One can always depend on twin brothers Peter and Will Anderson to provide delightful music, and this summer’s “Songbook Summit” program (August 7-September 2) has gotten off to a great start with an entertaining and informative salute to Irving Berlin (August 7-12).

The tributes to leading composers are being held at Symphony Space’s Leonard Nimoy Thalia Theater. The schedule after the Berlin show is as follows: Jerome Kern (August 14-19); Hoagy Carmichael (August 21-26), Jimmy Van Heusen (August 28-September 2).

I attended the opening of the Berlin show and found it a complete charmer. In addition to the opportunity to enjoy the music, it is also like taking a class in the life and art of one of America’s greatest songwriters. Berlin lived to 101 and Will Anderson’s comments detailing highlights are punctuated with projections of illustrative clips, including shots of how Berlin’s songs were used. There is a clip of Berlin signing “God Bless America” on the Ed Sullivan show. One sees clips with such stars as Ethel Merman, Ginger Rogers and Fred Astaire, Judy Garland, and, of course, Bing Crosby, whose recordings of “White Christmas” sold millions. As Will amusingly notes, Berlin was the best Jewish composer ever to write a Christmas song. There’s also a song clip of “I Like Ike,” which Berlin wrote for Eisenhower. Particularly amusing is a shot from “Puttin’ on the Ritz,” with Peter Boyle, as the monster in Mel Brook’s film “Young Frankenstein,” croaking out the words in a song and dance number.

All of this is a plus that makes the show extra rewarding, but the heart of the program is the musical skill of the Andersons, who breathe fresh life into the numbers with their instrumental skills. Peter is a whiz on tenor sax, soprano sax and clarinet. Will excels on alto sax, clarinet and flute. There is also singer Molly Ryan, who impressively contributes the vocals for such numbers as “Blue Skies,” “Isn’t It a Lovely Day?”, “I’ve Got My Love to Keep Me Warm” and “Always.” The Andersons have also assembled an excellent band that includes Tardo Hammer and Steve Ash taking turns at the piano, with Clovis Nicolas on acoustic bass and Philip Steward on drums.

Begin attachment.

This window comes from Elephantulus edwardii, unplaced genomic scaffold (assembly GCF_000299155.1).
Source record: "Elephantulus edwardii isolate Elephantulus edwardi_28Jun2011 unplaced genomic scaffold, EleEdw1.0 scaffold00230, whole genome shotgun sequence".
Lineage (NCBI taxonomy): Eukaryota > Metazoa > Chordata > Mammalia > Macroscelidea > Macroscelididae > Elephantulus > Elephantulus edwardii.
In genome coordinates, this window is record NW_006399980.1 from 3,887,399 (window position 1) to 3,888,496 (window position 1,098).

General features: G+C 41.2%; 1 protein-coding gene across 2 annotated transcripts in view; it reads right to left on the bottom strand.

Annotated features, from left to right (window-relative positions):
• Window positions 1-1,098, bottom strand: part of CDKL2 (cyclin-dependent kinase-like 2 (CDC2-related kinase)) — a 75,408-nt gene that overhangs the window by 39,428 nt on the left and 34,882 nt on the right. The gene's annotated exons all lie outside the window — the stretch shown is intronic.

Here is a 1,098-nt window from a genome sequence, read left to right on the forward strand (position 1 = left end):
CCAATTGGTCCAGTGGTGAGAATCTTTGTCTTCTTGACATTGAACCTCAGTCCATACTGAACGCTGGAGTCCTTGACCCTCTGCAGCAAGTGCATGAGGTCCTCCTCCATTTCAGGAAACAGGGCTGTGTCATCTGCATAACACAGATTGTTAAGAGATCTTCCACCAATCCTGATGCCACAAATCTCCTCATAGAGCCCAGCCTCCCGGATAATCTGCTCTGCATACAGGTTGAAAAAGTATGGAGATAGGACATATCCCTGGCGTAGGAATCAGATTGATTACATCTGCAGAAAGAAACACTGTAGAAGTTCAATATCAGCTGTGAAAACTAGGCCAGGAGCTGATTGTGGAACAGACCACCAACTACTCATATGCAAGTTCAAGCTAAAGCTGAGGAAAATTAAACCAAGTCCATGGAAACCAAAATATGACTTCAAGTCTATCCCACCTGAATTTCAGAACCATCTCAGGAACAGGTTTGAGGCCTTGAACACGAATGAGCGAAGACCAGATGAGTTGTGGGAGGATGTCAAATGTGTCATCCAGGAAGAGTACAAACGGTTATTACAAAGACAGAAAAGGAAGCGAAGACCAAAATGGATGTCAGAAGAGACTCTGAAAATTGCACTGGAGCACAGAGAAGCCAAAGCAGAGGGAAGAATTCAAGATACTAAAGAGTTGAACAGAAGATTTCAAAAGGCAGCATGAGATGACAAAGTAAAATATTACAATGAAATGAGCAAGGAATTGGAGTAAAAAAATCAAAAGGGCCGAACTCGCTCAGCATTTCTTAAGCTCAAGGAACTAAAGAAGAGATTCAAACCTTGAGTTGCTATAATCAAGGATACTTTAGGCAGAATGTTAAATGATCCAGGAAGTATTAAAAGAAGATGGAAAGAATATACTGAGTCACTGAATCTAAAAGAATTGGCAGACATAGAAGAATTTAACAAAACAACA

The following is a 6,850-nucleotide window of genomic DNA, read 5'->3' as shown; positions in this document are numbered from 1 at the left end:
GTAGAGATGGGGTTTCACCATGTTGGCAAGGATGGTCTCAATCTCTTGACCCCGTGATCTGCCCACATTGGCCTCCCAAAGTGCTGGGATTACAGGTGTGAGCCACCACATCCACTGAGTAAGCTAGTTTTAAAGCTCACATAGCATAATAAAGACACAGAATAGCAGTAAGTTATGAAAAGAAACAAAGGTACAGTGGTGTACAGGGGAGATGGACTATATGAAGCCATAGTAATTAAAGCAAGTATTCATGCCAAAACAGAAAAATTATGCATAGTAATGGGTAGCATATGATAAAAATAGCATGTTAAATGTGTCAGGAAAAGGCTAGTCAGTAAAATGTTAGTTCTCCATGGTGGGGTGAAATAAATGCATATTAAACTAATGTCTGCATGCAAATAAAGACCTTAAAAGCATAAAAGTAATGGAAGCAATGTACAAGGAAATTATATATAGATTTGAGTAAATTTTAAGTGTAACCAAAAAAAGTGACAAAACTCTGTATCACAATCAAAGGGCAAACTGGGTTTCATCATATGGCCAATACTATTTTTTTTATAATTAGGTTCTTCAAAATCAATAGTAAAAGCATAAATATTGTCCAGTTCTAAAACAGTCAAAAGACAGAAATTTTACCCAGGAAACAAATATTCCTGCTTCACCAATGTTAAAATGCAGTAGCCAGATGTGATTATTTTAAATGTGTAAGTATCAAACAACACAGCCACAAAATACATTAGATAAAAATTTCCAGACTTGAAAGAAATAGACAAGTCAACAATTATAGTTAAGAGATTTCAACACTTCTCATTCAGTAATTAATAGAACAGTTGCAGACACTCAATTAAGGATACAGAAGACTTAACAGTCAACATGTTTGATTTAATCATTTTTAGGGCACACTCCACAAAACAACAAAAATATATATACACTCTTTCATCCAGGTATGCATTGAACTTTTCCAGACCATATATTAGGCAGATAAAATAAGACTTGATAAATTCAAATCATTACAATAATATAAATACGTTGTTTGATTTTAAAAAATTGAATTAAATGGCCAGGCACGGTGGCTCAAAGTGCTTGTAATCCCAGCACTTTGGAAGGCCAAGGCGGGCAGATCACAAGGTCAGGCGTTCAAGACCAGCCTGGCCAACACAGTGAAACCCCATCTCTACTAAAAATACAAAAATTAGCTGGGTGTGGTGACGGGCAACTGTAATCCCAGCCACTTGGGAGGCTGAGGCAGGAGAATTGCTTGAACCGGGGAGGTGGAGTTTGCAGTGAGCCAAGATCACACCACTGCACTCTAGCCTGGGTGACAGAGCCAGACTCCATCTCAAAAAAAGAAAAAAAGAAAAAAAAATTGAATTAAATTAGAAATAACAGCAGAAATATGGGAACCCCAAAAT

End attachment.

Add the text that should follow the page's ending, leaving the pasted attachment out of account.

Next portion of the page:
Berlin’s treasure trove of songs is phenomenal, and as Will points out, they are geared to the public at large in comparison with Cole Porter’s numbers, with lyrics geared to the more sophisticated. Berlin wrote both music and lyrics, and he never had musical training. He liked to express his appreciation for the life he built in America after being brought here as a child. His accomplishments deserve special attention for what immigrants can achieve in this era of an Administration that is warring against immigration.

Among the other numbers offered is “I Can Do Better,” sung argumentatively by Ryan with both Peter and Will getting into the act. Throughout the program the brothers project an enviable unity in their playing, but also take turns at magical riffs on the various Berlin songs. Will makes a point of crediting Peter for the arrangements.

If you want a good time, the Anderson brothers are fun to see and hear, and based on past experience with their other performances, as well as the Berlin one, I can also recommend exploration of the other tributes in the “Songbook Summer” series. At the Symphony Space Leonard Nimoy Thalia Theater, Broadway at 95th Street. Phone: 212-864-5400. Reviewed August 8, 2018.

Return to Previous Page